Snow last week…Spring this week!

It is not yet Spring of course, not for another week and a bit, but it feels as if Winter is quickly slinking off.

Today’s temperatures were so warm (15-18 degrees?) that I had to strip all the way down to a shirt. It is a lovely thing to feel “light” after all those layers of thin inner wear and bulky outer wear.

Stu and I both launched on the garden to tidy it up before the insanely rigorous growth really begins.

I finished the main wisteria, which ended up being a far bigger job than first expected! When I started to prune it a couple of weeks ago, I quickly revealed a confused, twisted mess. While there is certainly some charm in this, it means that the poor vine is putting a lot of energy into too many thin branches. I prefer fewer larger branches which will thicken into mysterious gnarled fingers. So I climbed up and down the ladder too many times: up to cut a branch, down to view it, up to cut another branch, down to view it. Once I’d cut the excess out, I set about untwisting the remaining branches so that they all stretch across the pergola in the same direction. Annual pruning will be a pleasure from now on!

Then I took to the house garden in an attempt to release my plants from the clutches of a very invasive blue and white flowered weed. I suspect this weed is something called Germander Speedwell. It is quite pretty…but so are my plants!

Finally, I emptied the old dense potting mix from 6 of last year’s potplants into the wheelbarrow, loosened it and mixed it with leaves and compost, before re-filling the potplants and placing a new little geranium in each. I will protect them until I can be sure that frosts are unlikely, then I will place them around the pergola and fienile to provide bright colour during the warmer months.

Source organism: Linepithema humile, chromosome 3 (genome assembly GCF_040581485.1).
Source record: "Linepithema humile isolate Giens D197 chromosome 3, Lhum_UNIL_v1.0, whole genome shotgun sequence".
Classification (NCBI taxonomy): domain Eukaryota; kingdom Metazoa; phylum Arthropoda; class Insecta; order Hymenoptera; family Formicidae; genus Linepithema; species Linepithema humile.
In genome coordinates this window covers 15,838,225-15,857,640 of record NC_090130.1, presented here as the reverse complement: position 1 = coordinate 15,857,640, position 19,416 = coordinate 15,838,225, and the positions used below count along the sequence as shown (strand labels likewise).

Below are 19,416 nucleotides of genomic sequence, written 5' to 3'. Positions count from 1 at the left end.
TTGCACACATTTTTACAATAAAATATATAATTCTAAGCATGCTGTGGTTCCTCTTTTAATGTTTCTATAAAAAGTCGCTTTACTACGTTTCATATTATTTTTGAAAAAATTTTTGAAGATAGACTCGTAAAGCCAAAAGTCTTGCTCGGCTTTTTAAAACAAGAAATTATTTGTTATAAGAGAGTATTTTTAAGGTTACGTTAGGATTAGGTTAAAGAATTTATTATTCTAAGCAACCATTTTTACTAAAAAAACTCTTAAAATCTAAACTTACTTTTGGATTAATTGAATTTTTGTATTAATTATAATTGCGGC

Stu extended the woodpile. Again. He is constantly challenged by the excessive amount of wood here. We have a deep respect for nature, so when our little valley gives up its trees for us, we feel compelled to appreciate them and use their wood responsibly.

So we spend many of our days cutting it to use as firewood.

We had 2 or 3 trees fall under the weight of snow last week and this has meant yet more wood to cut and store!

Enter Stu. He extended the woodpile by another bay and linked it to the structure over the compost heap, which also doubles as a support for our kiwi vines. It will be very pretty when the vines take off this year and stretch across the structure, as it will create an inviting entry way through to the vegetable garden.

He also tidied an area to the side of the fienile and created a garden seat by laying 2 pieces of beautiful aged chestnut wood on supports. These beams were removed from the house when we renovated the loungeroom a few years ago and we wanted them to remain a feature of the property. They will definitely not make it into the woodpile or our fireplaces!

 

 

 

 

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